Starting the LDAP server
Change the lines with keywords suffix, rootdn, and rootpw to your needs. If you comment out all ACL settings, the authentication will still work, but users will not be able to change their own passwords. This example LDAP configuration is not a secure one. In a production, we strongly recommend using TSL.
W we start the server:
# /etc/init.d/ldap start
(or by using the SuSE shortcut: rcldap start )
Look for error messages:
# tail -f /var/log/messages
You may see messages like: unable to open Berkeley db /etc/sasldb: No such file or directory . Do not be concerned ; you can avoid this by creating the /etc/sasldb database by issuing:
Now you have a file, /etc/sasldb, and you need to make it readable by the LDAP user:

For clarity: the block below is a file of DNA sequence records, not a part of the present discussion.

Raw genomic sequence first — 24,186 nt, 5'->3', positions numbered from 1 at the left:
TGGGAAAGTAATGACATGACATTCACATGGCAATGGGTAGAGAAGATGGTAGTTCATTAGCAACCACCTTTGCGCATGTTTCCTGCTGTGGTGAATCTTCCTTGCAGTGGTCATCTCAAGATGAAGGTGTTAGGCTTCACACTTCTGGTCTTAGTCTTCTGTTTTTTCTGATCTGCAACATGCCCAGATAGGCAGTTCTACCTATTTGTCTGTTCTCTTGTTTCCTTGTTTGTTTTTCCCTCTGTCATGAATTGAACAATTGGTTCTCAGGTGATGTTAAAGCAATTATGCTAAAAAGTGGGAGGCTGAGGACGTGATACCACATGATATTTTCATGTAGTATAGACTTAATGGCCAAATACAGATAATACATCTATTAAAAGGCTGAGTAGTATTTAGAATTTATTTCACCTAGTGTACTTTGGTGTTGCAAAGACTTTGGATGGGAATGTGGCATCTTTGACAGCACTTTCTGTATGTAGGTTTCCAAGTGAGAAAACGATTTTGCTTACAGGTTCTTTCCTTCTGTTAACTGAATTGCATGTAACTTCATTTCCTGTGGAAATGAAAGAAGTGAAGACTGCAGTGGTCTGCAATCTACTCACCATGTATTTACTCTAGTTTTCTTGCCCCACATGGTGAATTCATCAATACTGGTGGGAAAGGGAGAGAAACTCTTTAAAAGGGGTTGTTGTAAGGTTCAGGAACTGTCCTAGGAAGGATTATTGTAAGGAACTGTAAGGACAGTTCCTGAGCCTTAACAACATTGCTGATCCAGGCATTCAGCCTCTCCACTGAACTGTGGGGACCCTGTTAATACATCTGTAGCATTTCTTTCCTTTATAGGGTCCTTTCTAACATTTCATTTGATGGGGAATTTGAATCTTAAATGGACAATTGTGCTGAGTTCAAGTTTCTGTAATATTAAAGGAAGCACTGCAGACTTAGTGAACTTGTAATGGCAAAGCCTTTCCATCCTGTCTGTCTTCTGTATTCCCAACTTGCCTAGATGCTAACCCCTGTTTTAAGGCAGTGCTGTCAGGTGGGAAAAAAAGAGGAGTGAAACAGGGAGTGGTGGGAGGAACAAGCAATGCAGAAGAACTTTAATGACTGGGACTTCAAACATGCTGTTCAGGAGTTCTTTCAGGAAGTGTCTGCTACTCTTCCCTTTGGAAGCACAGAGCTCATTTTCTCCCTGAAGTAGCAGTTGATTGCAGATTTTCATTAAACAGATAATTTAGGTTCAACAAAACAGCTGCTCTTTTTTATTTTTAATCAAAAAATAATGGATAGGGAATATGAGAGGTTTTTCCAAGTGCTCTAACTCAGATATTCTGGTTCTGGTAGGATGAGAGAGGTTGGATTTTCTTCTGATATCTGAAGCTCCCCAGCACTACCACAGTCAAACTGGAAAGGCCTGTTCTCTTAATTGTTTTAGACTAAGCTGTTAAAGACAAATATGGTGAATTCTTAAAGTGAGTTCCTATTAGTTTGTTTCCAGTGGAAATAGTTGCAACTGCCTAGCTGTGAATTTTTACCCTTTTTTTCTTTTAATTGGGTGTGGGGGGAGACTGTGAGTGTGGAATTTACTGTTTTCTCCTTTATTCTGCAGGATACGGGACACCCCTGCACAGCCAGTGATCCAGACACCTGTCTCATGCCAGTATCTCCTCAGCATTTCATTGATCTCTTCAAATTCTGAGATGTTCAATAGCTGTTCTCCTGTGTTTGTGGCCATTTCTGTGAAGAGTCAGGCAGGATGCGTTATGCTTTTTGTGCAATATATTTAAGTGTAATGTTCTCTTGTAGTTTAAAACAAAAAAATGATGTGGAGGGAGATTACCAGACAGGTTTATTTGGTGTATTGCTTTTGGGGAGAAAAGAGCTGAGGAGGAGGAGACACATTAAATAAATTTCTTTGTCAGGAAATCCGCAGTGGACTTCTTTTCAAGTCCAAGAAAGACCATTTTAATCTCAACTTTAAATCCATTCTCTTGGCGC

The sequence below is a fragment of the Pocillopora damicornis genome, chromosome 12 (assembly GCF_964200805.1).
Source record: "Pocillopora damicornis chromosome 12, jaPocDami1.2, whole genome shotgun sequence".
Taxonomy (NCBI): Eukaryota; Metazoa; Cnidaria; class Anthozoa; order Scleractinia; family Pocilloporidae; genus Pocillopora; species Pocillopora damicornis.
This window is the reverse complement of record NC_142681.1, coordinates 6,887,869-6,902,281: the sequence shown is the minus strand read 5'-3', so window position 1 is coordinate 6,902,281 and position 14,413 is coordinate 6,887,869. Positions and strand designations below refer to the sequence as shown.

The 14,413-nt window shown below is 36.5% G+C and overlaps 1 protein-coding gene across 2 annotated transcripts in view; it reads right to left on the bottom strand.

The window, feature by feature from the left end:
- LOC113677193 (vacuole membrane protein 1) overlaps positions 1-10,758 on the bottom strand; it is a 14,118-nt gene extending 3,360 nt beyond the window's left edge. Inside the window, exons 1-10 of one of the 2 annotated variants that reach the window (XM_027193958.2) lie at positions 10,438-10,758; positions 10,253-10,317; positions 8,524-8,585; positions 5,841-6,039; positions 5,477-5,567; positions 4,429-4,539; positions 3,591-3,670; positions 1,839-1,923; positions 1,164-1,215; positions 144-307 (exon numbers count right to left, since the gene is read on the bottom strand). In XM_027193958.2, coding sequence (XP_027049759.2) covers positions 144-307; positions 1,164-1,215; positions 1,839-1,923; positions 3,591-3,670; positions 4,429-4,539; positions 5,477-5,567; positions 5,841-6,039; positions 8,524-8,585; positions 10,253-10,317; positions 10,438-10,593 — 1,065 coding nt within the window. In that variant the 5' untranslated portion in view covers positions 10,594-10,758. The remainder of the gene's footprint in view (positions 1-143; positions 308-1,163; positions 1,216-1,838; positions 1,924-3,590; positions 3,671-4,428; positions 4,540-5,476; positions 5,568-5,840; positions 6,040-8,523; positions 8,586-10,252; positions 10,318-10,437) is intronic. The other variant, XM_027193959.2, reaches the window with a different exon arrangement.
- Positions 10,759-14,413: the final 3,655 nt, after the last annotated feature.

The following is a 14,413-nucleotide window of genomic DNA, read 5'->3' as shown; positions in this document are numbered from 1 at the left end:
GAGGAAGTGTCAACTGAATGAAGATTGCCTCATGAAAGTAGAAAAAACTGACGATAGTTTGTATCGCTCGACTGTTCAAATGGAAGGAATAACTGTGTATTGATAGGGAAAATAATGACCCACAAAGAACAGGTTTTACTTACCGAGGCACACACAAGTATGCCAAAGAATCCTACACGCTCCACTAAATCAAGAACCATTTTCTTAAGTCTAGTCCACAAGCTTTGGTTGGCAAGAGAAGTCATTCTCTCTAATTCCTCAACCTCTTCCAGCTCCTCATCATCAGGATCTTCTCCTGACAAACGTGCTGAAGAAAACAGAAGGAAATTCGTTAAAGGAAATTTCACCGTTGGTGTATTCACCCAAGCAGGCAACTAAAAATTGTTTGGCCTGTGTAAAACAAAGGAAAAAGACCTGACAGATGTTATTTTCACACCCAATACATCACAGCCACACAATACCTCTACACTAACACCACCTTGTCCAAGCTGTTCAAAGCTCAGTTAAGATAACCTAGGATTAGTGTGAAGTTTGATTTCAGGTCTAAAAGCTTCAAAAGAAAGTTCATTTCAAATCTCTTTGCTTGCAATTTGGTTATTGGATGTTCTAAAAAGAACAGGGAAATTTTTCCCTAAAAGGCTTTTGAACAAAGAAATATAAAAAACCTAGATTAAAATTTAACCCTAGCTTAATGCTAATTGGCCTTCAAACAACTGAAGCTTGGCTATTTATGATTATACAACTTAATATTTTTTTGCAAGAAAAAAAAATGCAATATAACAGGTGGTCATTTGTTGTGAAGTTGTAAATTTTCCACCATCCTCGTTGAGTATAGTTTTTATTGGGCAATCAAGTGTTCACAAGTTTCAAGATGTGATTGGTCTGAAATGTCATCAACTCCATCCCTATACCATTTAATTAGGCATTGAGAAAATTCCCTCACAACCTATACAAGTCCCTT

# chmod o+r /etc/sasldb
Check the server status after a few minutes:
# /etc/init.d/ldap status
3.16.2 LDAP client configuration
Now we can set up the server to be an LDAP client of itself. We can use YaST, as follows :
Starting YaST2 with a shortpath:
# yast2 ldap
Figure 3-15. Using YaST to configure the LDAP client
Since our users are in the LDAP container dc=residency, dc=local, make it a base DN. The server address this case is: 192.168.100.110.
After pressing Finish, our LDAP client is ready for use.
YaST made changes in three files:
After changing these files, YaST calls the /sbin/SuSEconfig command. If you are going to distribute the files over manually, run this command afterwards.
You also need to run /sbin/SuSEconfig every time you change settings in the /etc/sysconfig directory.
3.16.3 Defining users in the LDAP directory